Megan not only has a great interest in art and many artsy things, she also has a natural talent for such things. While I enjoy much of that as well, my interests lie more in the musical realms of art. I play the cello and sing alto (generally the lead) and sometimes either soprano or tenor, and I plink around on the piano, as well. But these various instruments are only the surface of my love for music.
My greatest aspiration in music is not to be the best cellist in the world, but it is to leave behind a legacy of written music that others can use for years after I’m gone. On this blog in the next several posts I write, I’d like to share some of the things I’ve learned along the way with the hopes that it will help readers to either begin or continue writing music!
Now, I’m not a professional music-anything. I’ve never gone to any high-end music schools or even had piano lessons. I taught myself to play cello (except for one year of orchestra in school). I played the bell set for a year in a small high school band. I grew up singing in church all my life and listening to the radio; at Bible school, I sang in the choir for all three years. Other than that, I’ve googled articles about music.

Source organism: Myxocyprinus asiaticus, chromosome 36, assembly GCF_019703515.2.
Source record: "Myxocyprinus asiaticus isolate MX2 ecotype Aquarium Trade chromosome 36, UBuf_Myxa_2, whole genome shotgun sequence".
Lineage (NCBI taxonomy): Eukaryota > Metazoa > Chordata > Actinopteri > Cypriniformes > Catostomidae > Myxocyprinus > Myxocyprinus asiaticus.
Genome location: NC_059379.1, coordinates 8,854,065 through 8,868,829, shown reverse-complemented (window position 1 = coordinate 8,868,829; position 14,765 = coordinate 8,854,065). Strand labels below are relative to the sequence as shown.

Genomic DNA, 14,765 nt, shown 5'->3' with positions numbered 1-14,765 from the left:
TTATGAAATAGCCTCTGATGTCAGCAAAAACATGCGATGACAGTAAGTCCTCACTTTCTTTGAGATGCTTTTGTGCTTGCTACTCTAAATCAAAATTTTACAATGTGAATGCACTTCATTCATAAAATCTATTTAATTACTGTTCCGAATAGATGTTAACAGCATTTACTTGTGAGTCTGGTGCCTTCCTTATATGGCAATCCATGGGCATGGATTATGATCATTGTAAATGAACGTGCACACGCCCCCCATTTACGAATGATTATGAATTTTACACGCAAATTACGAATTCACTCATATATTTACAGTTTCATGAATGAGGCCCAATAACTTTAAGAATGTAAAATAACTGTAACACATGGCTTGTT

Perhaps my training sounds a lot like yours, and you’re just a regular person. The good news is that you don’t have to go to NYC’s famous Juilliard School for music or sing with a best-selling band in order to make music! Don’t get me wrong: growing up, it was my dream to go to Juilliard someday (which will probably never happen). But music is a gift that God has given all of humanity to enjoy, and people have been making music for much longer than Juilliard has been around. In these posts, I want to help ordinary people realize that it is within their capability to make wonderful music.
So, what am I going to say? I’m going to use some friends I met in grammar class to conduct this series. Allow me to introduce to you the Question Sisters: Who, What, Where, When, Why, and How. Each of these questions will help us to explore some aspects of making music. (I will try to footnote unoriginal ideas, but most of what I share will be information that I picked up or came up with over the years.)
When I say “making music”, I mean just that. That could be expressed in the writing of lyrics, the writing of notes, the arranging of notes, the adding of harmony, the writing of dynamics, and/or the performing of a song. So, whether you’re making it for the first time or remaking a song, you’re making music! And when we break it down, you’ll see just how much fun it can be to make music.
So, welcome to the Music-Making Workshop!
Soli Deo Gloria!